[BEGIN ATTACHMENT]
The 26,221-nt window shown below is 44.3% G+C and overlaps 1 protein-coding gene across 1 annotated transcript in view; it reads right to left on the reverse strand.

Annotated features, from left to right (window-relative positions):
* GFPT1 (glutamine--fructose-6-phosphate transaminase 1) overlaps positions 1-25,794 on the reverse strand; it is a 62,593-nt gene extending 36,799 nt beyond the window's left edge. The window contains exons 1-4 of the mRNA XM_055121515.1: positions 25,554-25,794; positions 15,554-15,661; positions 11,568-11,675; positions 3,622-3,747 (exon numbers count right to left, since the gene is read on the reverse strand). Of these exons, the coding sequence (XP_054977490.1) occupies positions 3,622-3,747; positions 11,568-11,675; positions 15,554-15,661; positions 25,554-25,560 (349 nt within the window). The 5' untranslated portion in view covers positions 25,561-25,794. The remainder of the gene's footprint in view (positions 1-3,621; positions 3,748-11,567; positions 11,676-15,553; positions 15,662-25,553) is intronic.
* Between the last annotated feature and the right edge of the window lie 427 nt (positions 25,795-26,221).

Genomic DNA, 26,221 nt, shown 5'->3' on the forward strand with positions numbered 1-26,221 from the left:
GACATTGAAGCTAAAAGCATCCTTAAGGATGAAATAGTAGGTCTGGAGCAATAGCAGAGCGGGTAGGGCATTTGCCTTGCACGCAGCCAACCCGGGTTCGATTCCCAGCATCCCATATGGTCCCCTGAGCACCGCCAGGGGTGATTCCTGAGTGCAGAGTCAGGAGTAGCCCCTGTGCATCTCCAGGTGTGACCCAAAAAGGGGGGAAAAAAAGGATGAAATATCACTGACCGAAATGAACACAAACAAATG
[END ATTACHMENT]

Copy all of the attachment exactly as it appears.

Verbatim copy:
The 26,221-nt window shown below is 44.3% G+C and overlaps 1 protein-coding gene across 1 annotated transcript in view; it reads right to left on the reverse strand.

Annotated features, from left to right (window-relative positions):
* GFPT1 (glutamine--fructose-6-phosphate transaminase 1) overlaps positions 1-25,794 on the reverse strand; it is a 62,593-nt gene extending 36,799 nt beyond the window's left edge. The window contains exons 1-4 of the mRNA XM_055121515.1: positions 25,554-25,794; positions 15,554-15,661; positions 11,568-11,675; positions 3,622-3,747 (exon numbers count right to left, since the gene is read on the reverse strand). Of these exons, the coding sequence (XP_054977490.1) occupies positions 3,622-3,747; positions 11,568-11,675; positions 15,554-15,661; positions 25,554-25,560 (349 nt within the window). The 5' untranslated portion in view covers positions 25,561-25,794. The remainder of the gene's footprint in view (positions 1-3,621; positions 3,748-11,567; positions 11,676-15,553; positions 15,662-25,553) is intronic.
* Between the last annotated feature and the right edge of the window lie 427 nt (positions 25,795-26,221).

Genomic DNA, 26,221 nt, shown 5'->3' on the forward strand with positions numbered 1-26,221 from the left:
GACATTGAAGCTAAAAGCATCCTTAAGGATGAAATAGTAGGTCTGGAGCAATAGCAGAGCGGGTAGGGCATTTGCCTTGCACGCAGCCAACCCGGGTTCGATTCCCAGCATCCCATATGGTCCCCTGAGCACCGCCAGGGGTGATTCCTGAGTGCAGAGTCAGGAGTAGCCCCTGTGCATCTCCAGGTGTGACCCAAAAAGGGGGGAAAAAAAGGATGAAATATCACTGACCGAAATGAACACAAACAAATG